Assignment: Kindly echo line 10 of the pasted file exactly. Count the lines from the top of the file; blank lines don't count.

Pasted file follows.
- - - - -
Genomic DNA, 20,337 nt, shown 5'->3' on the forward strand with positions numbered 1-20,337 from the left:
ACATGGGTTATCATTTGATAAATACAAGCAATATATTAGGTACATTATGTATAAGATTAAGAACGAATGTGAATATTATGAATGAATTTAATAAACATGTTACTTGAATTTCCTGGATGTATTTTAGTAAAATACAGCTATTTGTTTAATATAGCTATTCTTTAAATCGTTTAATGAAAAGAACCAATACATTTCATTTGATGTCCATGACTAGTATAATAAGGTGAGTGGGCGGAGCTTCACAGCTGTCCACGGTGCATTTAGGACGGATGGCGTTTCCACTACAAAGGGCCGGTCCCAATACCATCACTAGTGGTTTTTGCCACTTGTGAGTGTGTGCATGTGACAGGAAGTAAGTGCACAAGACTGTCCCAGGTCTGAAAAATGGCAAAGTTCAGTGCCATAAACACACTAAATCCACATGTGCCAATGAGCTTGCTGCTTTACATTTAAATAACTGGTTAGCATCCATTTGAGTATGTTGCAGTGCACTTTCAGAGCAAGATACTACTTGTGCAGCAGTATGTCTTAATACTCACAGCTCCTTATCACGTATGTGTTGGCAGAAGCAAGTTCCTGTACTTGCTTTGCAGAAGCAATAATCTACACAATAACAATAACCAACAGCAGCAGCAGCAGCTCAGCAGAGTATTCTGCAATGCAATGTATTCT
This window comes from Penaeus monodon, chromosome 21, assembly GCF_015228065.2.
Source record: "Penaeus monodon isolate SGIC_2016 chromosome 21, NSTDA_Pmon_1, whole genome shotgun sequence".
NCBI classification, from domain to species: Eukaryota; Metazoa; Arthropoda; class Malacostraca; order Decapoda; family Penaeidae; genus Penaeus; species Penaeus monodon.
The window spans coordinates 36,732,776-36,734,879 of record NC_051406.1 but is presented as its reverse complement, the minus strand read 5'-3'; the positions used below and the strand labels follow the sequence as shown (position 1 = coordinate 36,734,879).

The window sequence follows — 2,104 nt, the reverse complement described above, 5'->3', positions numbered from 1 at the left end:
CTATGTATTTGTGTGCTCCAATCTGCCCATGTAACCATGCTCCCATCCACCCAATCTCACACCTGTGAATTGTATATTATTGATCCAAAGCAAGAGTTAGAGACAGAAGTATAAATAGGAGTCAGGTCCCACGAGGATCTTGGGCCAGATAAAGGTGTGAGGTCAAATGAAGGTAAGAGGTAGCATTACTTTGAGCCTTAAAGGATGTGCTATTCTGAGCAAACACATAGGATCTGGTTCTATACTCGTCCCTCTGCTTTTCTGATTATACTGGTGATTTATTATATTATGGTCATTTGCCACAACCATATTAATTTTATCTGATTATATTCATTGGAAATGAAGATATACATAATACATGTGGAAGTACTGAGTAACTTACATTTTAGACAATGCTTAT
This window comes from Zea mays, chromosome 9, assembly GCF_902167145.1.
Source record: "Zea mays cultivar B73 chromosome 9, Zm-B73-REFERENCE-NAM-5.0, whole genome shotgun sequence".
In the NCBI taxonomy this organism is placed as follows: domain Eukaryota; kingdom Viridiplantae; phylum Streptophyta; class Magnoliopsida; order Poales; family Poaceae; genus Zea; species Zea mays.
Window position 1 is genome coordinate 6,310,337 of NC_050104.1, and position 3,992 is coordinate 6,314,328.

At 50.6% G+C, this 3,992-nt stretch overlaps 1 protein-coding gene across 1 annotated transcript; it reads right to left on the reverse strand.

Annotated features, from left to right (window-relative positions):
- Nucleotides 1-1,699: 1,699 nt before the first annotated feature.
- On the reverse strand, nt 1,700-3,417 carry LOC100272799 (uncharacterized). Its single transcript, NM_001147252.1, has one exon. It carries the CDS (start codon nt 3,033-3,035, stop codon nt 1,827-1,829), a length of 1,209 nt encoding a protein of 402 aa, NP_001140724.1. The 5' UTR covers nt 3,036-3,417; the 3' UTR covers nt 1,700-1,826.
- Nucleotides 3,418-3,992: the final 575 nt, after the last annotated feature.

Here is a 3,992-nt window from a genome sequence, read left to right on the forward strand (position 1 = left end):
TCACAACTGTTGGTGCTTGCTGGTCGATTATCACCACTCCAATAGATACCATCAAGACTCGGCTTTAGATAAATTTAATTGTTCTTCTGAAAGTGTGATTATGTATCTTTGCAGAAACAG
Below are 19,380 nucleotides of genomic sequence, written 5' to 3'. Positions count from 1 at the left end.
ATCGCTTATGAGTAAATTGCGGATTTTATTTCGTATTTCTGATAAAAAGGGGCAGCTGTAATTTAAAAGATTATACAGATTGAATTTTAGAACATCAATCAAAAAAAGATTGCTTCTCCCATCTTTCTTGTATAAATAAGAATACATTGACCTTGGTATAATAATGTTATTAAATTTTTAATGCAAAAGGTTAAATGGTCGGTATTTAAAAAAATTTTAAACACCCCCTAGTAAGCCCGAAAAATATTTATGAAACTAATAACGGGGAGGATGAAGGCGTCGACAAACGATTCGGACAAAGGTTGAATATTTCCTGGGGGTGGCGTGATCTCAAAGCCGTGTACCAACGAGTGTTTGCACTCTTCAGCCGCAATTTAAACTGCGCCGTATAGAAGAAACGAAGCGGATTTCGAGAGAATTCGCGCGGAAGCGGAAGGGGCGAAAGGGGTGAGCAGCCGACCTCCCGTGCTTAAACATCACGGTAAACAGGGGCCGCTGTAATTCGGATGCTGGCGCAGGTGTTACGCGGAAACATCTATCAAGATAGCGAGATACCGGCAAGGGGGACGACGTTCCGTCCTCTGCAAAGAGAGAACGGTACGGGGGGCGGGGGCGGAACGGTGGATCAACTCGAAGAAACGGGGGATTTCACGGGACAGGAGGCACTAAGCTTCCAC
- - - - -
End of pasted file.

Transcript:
Source record: "Zea mays cultivar B73 chromosome 9, Zm-B73-REFERENCE-NAM-5.0, whole genome shotgun sequence".